• As the name of the worldview according to which one's religion is not the sole and exclusive source of truth, and thus that at least some truths and true values exist in other religions.

  • As acceptance of the concept that two or more religions with mutually exclusive truth claims are equally valid. This posture often emphasizes religion's common aspects.

  • Sometimes as a synonym for ecumenism, i.e., the promotion of some level of unity, co-operation, and improved understanding between different religions or different denominationswithin a single religion.

  • As term for the condition of harmonious co-existence between adherents of different religionsor religious denominations.

  • The Catholic Church continually teaching that the fullness of revelation is, 'in and through Jesus Christ' calls the mixing of religions 'syncretism' and they teach that this view is heretical.[ambiguous]

  • As a social norm and not merely a synonym for religious diversity.[1]

I love the idea of pluralism. It makes me feel warm inside. I think I had my first encounter with a pluralistic society in Starhawk's novel, The Fifth Sacred Thing. It just seemed so cool to me that everyone's faith was honored, and there were altars and places of worship of all sorts. While there wasn't complete harmony--when is there ever, with we disagreeable humans?--it was relatively peaceful, and there was space for everyone's point of view.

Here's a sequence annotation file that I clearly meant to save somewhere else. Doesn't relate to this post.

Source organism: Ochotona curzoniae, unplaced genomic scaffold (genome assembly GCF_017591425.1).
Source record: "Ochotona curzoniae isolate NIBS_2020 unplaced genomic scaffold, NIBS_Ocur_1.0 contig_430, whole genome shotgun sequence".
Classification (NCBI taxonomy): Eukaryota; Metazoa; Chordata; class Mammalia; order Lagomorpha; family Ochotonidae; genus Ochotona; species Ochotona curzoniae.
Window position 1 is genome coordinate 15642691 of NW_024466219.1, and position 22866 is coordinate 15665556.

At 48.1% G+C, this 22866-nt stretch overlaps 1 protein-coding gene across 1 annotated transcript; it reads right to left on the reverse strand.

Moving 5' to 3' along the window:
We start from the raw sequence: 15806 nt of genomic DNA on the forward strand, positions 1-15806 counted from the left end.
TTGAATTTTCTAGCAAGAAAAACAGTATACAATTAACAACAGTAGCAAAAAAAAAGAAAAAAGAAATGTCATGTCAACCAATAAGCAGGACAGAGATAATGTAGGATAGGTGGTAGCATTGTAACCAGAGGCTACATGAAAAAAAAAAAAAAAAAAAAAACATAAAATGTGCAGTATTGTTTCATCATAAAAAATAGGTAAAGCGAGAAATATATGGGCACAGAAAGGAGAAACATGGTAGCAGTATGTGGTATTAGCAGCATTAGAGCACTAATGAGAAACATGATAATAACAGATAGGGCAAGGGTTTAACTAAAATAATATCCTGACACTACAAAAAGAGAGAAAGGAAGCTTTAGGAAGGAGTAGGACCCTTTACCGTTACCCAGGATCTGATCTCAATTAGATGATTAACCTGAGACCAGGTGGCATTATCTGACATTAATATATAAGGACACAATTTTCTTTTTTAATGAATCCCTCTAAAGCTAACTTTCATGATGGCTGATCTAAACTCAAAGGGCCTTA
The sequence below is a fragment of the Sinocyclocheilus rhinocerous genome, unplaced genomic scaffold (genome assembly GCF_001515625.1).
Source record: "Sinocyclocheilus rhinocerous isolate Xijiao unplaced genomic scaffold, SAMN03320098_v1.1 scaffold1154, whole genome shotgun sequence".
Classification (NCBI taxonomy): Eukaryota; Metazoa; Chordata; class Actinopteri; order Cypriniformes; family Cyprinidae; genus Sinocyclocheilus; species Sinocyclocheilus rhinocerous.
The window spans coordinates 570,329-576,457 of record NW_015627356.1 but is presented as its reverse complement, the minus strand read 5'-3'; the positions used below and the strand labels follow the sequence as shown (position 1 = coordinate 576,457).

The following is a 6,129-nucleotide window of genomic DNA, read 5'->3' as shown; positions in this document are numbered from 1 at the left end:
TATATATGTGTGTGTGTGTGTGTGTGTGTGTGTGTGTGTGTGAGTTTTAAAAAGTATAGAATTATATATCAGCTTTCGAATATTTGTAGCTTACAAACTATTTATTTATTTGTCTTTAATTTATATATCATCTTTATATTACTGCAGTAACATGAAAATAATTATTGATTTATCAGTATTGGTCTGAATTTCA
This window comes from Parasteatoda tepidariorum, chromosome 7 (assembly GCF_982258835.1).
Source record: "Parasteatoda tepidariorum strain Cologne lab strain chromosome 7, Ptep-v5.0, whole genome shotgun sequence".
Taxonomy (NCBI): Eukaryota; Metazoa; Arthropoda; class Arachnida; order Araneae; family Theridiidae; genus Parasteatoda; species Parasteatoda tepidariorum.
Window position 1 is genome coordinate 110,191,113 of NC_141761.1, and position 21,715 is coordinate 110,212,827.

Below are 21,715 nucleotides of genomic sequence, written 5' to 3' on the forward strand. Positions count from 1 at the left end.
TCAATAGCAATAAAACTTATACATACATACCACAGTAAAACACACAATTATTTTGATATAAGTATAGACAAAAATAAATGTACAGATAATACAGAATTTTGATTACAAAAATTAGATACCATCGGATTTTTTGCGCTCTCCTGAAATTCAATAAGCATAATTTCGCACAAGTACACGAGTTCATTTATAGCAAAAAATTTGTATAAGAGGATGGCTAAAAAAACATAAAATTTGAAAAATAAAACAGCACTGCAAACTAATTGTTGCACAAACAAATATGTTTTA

It is not pluralistic to say "under God," as that implies that there is only one deity, even though She/He/It isn't named specifically. This leaves out the many pantheistic religions, i.e. Hindus, Buddhists, and Pagans. It also leaves out Atheists, who don't believe in a God at all. Forcing people to say "under God"when it's not their belief system just seems cruel; a pluralistic society accepts and embraces people from every faith. And non-faith. This is what I want for our great country, and this, I believe, is what our forefathers wanted to create when they made it. They left out any mention of deity in our Constitution and Bill of Rights for a reason. Additionally, the United States of America was started particularly by those trying to escape religious persecution. As a country who places value in the separation between Church and State, the line "under God" should never have been added to our Pledge in the first place. It's unpatriotic.